“Is my point coming across?” - Ted Davis

Well, your point is coming across as needlessly radical liberal evangelical. The Catholics are waiting patiently with knowledge for you, Ted. Jon Garvey seems to have no problem or hesitation in reading them. How about you?

<b>“Leave out evolution,” said the self-labelled Theistic Evolutionist on a thread about Theistic Evolution.</b> Wow, if that isn’t a laugh! 

‘Human antiquity’ depends on what you, I and others mean by ‘human’ (and what we mean by ‘antique’). That leads us into anthropology, Ted, which might not be your strongest point as a historian (of science, especially more recently, of biology). Like I said, H. Dooyeweerd failed in his anthropology and you have not provided a more contemporary favorite (Russell & Polkinghorne don’t count). Here at BioLogos you’ve got only Kidder. Hurd isn’t satisfactory, Ted, though he tried in PEC, and failed. There’s a deeper understanding still waiting for your (and his) perception of ‘orthodoxy’ wrt TE.

For R. Dawkins = religious people are stupid, foolish, gullible, etc.

For T. Davis = writers are/must be ‘ignorant’ because he disagrees that ‘human antiquity’ does *not* require rejection of real, historical A&E

Gregory - #73791

October 19th 2012

“in that [ANE] setting, Adam functions as an archetype of all the others who are called, but a historically based, individual one in at least the same sense as Abraham and Moses.” - Jon Garvey

Jon Garvey - #73794

October 19th 2012

Correction: “in that [biblical] setting”


Ted Davis - #73796

October 19th 2012

If you think that time constraints are not genuine reasons, Gregory, then your life is very different from mine. I have a day job, and for about 15 weeks every year it takes all the time I can give it. I invite the “students” in this series to write “reports” about good books and articles that (a) I have read but do not have time to write very much about or (b) I have not read and do not presently have time to read and then to write about here. Lots of things in either category, and Kemp is in (b). You’ve obviously put his article in category (a) yourself, or else you would be telling us in some detail just what he argues. I just don’t have time to do that right now, and I don’t appreciate your implicit accusation that something else—obstinance? deliberate ignorance? fear of what I might find?—is preventing me from doing so.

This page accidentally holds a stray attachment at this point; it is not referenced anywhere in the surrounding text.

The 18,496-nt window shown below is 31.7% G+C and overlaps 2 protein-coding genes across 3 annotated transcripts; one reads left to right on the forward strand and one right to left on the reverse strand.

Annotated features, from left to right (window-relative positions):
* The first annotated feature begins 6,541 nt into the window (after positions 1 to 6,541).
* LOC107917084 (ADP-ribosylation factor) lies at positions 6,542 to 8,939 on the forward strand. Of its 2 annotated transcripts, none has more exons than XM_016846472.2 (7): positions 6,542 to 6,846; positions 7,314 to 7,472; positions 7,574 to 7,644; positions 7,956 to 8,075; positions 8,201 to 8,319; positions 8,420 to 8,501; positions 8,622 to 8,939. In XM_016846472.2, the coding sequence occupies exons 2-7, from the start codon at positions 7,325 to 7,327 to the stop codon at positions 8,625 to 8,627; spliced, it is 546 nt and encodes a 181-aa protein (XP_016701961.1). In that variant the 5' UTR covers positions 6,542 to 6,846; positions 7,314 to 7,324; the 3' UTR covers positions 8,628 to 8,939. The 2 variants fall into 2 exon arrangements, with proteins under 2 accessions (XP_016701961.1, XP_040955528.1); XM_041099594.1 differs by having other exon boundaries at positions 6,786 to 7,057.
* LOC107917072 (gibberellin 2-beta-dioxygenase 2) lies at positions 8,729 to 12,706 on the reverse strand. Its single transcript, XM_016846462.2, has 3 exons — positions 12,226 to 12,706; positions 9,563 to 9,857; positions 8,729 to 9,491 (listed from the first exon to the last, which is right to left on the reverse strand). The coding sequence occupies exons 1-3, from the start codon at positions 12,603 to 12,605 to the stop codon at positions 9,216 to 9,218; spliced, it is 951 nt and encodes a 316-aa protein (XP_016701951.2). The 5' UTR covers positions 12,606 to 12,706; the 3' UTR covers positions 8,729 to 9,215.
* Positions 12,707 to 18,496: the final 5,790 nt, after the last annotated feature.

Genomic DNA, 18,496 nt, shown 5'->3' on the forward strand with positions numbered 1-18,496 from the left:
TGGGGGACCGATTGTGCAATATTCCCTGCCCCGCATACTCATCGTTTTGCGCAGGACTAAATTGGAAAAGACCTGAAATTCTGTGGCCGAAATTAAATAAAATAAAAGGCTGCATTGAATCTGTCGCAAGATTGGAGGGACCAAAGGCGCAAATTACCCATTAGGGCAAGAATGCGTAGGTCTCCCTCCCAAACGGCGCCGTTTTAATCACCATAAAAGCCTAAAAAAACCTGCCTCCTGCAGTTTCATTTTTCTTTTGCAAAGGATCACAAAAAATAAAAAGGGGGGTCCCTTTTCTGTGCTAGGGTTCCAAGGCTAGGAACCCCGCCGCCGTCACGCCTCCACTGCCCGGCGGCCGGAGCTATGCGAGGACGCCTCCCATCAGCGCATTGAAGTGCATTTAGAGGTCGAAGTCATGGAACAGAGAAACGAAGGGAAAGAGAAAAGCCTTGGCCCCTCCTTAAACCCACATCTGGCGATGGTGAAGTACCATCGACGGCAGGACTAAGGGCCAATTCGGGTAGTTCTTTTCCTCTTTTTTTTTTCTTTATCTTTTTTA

For what it’s worth, Gregory, Ken Kemp is an excellent philosopher and I know him personally. We’ve never had as many occasions to talk as I would like, but last summer we were both directing (different) workshops at Calvin College at the same time, and we did have a few conversations then. Your implication that I just don’t want to read his work is very far from the mark.

We’ve also warned you about going after Eddie, which you keep doing. We’ve warned you enough.

Ted Davis - #73797

October 19th 2012

PS for Gregory: the reason I finally read some of the book by Driver (recommended many weeks ago by Eddie) this week, and not yet the article by Kemp you recommended, is simple: I lectured about the framework view yesterday. Thus, I was reminded to take a peek at that book as part of my preparation this week. From the comments I received here about the inaccurate historical material in the Framework column, I knew I had some revisions to make in my lecture, but I also knew it probably wouldn’t happen until shortly before the lecture got delivered.

Time constraints, once again, but I don’t expect you to believe it.

Ted Davis - #73811

October 20th 2012

For others (not Gregory): “going after Eddie” means (as Gregory knows) speculating about Eddie’s identity as part of an ongoing spat Gregory obviously has with Eddie, which is evident in many earlier comments. Gregory won’t just let this go. It also refers to the spat itself, when I’ve told both Eddie and Gregory to cease and desist. Here, Gregory clearly resents the fact that I have now acted on Eddie’s recommendation to peruse a particular book, while I have not yet acted on Gregory’s recommendation to read a particular article. He presents this as me favoring Eddie in their spat, when it’s nothing more than me preparing my lectures this past week.